Peter: I expect no points for originality here, but I feel I would be remiss if I didn’t talk about how impersonal the whole experience is these days. Even though we were walking to the entrances in the old manner, we were using the dungeon finder when we got there, which meant that we were thrown in with random strangers.
Despite this having been implemented in WoW for years now, the whole thing still feels genuinely weird to me. The most talking that seems to happen is an occasional “hello,” but most players don’t even do that. And why should they? The dungeons are short, mostly linear, and mind-numbingly easy. Most of the player base is only there to level up their third, fourth, or twentieth alt. Because of cross-realm grouping, none of you will ever see each other again.
Like Ian, I can admit that the way things are now is incredibly convenient, and going back to the way things were before would be a downer. But that doesn’t change the fact that some magic has been lost. I can still remember the names of some of the people I met seven years ago trying to put a dungeon group together in /2 while standing around in Undercity for two hours. I can’t even remember most of my guildmates’ names these days.
Real communication with internet strangers would have to wait until we ran Stormwind Stockades, and it would not be pretty.
Ian: Once the initial two dungeon experiences were out of the way, they began to come faster and faster. The whole package, the speed of leveling making the dungeons come faster, the anonymity, the way quests and locations are set up, made the dungeons forgettable. That’s really sad. They’re still clearly the most enjoyable part of the game but the individual experiences aren’t as memorable anymore. What would once be a memorable individual run of a dungeon is now just a gestalt experience of “Dungeon”. It’s not “that run where the tank died to spike damage and everyone ran around”; it’s “Stockades” or “Razorfen Kraul”.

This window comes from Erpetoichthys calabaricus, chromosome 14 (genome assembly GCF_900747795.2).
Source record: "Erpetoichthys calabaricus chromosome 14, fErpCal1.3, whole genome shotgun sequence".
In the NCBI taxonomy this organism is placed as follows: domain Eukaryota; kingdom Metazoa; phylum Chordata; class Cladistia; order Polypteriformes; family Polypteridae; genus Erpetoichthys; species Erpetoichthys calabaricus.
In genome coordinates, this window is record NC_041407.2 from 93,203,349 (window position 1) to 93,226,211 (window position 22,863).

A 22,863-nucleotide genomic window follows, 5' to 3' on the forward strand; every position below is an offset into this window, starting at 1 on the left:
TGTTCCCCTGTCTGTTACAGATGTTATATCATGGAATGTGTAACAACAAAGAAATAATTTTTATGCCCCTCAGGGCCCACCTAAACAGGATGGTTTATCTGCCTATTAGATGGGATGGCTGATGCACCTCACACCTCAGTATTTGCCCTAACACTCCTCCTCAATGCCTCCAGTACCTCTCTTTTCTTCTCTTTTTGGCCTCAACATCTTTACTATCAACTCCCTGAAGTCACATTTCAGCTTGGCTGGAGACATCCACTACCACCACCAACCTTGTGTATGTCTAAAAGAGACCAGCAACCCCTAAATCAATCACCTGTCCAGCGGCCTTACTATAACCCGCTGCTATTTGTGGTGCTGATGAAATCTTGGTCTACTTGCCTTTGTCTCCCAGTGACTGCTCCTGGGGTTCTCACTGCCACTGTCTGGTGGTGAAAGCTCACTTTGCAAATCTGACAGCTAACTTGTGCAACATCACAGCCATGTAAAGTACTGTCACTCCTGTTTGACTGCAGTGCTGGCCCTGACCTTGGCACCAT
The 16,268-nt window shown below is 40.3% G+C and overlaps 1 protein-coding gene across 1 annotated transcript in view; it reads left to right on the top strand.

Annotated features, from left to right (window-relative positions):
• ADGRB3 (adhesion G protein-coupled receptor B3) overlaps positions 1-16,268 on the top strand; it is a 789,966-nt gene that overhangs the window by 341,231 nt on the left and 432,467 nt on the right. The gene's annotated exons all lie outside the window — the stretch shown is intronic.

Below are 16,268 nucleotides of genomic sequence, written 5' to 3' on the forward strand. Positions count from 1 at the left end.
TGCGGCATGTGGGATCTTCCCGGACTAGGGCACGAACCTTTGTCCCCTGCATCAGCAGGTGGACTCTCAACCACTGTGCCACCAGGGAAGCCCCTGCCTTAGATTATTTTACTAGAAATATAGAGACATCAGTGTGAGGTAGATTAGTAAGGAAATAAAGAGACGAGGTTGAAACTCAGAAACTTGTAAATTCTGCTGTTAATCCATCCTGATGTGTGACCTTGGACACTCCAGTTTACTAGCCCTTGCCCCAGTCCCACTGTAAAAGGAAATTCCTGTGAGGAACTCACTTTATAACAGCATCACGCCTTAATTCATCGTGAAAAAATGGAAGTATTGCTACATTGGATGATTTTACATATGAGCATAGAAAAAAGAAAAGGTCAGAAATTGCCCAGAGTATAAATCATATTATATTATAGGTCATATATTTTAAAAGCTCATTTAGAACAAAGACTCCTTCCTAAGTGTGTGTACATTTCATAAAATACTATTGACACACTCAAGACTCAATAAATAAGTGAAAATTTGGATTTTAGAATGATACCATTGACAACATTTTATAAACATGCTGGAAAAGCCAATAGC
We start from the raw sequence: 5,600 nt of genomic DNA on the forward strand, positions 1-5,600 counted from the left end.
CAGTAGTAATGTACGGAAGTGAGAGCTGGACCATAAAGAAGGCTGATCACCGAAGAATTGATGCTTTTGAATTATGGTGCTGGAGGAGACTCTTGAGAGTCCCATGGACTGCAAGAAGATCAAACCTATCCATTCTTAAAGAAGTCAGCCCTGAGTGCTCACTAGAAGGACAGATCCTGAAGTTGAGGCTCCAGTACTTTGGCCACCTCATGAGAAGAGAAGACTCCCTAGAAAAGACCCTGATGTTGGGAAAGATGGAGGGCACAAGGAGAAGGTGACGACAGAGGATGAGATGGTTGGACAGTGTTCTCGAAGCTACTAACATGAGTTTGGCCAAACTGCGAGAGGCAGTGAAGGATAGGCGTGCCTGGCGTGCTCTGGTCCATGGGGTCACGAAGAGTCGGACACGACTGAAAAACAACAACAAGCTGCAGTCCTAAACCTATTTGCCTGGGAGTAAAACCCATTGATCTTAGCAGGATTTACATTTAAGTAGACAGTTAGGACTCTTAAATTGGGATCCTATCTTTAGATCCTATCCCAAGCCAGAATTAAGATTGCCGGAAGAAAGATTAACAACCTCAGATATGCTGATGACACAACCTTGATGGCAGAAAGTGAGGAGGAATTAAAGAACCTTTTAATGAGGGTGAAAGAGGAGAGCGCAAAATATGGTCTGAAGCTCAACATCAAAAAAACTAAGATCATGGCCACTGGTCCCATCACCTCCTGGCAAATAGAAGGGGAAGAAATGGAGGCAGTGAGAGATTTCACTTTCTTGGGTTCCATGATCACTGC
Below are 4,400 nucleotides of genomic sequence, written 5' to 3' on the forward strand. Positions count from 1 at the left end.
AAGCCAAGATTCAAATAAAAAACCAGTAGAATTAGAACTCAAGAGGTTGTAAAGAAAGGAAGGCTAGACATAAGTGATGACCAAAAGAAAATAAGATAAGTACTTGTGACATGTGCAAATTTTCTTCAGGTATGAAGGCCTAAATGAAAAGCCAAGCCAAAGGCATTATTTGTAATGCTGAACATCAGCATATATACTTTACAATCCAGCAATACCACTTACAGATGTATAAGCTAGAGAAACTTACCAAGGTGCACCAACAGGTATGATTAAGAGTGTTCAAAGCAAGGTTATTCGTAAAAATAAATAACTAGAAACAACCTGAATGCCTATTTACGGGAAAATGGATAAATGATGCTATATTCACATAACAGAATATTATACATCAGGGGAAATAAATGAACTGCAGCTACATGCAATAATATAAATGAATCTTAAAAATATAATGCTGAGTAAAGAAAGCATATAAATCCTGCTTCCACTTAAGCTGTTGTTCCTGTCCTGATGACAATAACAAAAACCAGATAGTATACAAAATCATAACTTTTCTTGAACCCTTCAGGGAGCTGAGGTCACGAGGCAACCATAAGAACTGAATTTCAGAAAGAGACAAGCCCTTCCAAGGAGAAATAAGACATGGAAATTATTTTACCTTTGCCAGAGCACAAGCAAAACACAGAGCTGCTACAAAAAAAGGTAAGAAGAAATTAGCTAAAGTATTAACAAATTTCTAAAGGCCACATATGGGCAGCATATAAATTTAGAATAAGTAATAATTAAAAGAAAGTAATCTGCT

Stockades was the first dungeon which went by so quickly I barely remember the details. Bear in mind that Peter and I are being deliberate with our leveling and questing. We’re not racing through any of this in our attempt to both be critical and recapture some of the magic of almost ten years ago now. But starting with Stockades, the dungeons just became blips. As we continue through this series, I’ll be spending less time on the dungeons (and I imagine Peter will, as well) simply because I don’t remember any details.
Our Stockades run (and Stockades has always been a terrible dungeon, basically three big rooms with a bunch of criminals rioting inside) was only memorable because a gnome rogue pulled things he shouldn’t have and yelled at us about it. At first, he yelled at me. That’s what you do when things go wrong. You tell at the tank. Which, by the way, is why I never did endgame tanking. I really like tanking and I’m good (not great) at it but I also don’t like being the scapegoat when things go wrong.
Peter decided he wasn’t going to heal him. So then the rogue started to yell at him, too, which was way better than him yelling at me. Don’t misread me here; I wasn’t hurt or upset by this stranger angry at us over his slightly longer than usual time in a video game he was aiming to play for six hours anyway. It’s just empirically good for my brother to be yelled at by strangers.
The little social tussle was just memorable enough to comment on but not at all memorable enough for me to remember the guy’s name. That’s WoW.
By the time we got out, we were ready to go to Duskwood so off we went. What we didn’t realize then, and what I’m still kind of amazed by now, is that the way Duskwood would unfold would end up setting the stage for a complete transformation of what this project was about.